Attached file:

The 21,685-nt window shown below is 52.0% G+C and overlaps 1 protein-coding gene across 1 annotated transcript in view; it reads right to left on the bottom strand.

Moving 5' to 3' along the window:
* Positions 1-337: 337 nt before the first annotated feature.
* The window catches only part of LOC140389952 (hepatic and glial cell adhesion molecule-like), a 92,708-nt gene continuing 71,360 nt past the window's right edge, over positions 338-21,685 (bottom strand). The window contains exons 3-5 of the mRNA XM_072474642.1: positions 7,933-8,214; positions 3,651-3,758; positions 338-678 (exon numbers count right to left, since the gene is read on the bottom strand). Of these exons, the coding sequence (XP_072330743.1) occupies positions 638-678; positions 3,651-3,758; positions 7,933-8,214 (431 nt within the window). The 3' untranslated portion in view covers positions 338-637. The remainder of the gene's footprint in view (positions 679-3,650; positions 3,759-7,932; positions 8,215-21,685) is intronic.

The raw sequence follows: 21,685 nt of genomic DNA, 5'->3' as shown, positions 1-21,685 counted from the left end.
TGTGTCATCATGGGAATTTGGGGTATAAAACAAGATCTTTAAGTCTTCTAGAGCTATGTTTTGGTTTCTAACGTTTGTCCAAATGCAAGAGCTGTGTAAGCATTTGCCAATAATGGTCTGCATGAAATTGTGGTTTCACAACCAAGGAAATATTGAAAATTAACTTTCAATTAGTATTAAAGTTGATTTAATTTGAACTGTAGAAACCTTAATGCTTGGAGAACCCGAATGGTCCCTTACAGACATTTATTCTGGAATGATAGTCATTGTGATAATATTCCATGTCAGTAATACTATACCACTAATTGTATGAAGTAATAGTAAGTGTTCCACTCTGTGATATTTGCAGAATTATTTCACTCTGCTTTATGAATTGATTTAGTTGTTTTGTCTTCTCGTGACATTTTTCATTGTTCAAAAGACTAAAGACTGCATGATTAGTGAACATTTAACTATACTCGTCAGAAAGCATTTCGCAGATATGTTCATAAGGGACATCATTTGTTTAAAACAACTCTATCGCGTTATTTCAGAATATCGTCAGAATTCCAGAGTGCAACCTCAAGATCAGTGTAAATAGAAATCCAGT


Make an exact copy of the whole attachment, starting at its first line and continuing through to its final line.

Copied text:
The 21,685-nt window shown below is 52.0% G+C and overlaps 1 protein-coding gene across 1 annotated transcript in view; it reads right to left on the bottom strand.

Moving 5' to 3' along the window:
* Positions 1-337: 337 nt before the first annotated feature.
* The window catches only part of LOC140389952 (hepatic and glial cell adhesion molecule-like), a 92,708-nt gene continuing 71,360 nt past the window's right edge, over positions 338-21,685 (bottom strand). The window contains exons 3-5 of the mRNA XM_072474642.1: positions 7,933-8,214; positions 3,651-3,758; positions 338-678 (exon numbers count right to left, since the gene is read on the bottom strand). Of these exons, the coding sequence (XP_072330743.1) occupies positions 638-678; positions 3,651-3,758; positions 7,933-8,214 (431 nt within the window). The 3' untranslated portion in view covers positions 338-637. The remainder of the gene's footprint in view (positions 679-3,650; positions 3,759-7,932; positions 8,215-21,685) is intronic.

The raw sequence follows: 21,685 nt of genomic DNA, 5'->3' as shown, positions 1-21,685 counted from the left end.
TGTGTCATCATGGGAATTTGGGGTATAAAACAAGATCTTTAAGTCTTCTAGAGCTATGTTTTGGTTTCTAACGTTTGTCCAAATGCAAGAGCTGTGTAAGCATTTGCCAATAATGGTCTGCATGAAATTGTGGTTTCACAACCAAGGAAATATTGAAAATTAACTTTCAATTAGTATTAAAGTTGATTTAATTTGAACTGTAGAAACCTTAATGCTTGGAGAACCCGAATGGTCCCTTACAGACATTTATTCTGGAATGATAGTCATTGTGATAATATTCCATGTCAGTAATACTATACCACTAATTGTATGAAGTAATAGTAAGTGTTCCACTCTGTGATATTTGCAGAATTATTTCACTCTGCTTTATGAATTGATTTAGTTGTTTTGTCTTCTCGTGACATTTTTCATTGTTCAAAAGACTAAAGACTGCATGATTAGTGAACATTTAACTATACTCGTCAGAAAGCATTTCGCAGATATGTTCATAAGGGACATCATTTGTTTAAAACAACTCTATCGCGTTATTTCAGAATATCGTCAGAATTCCAGAGTGCAACCTCAAGATCAGTGTAAATAGAAATCCAGT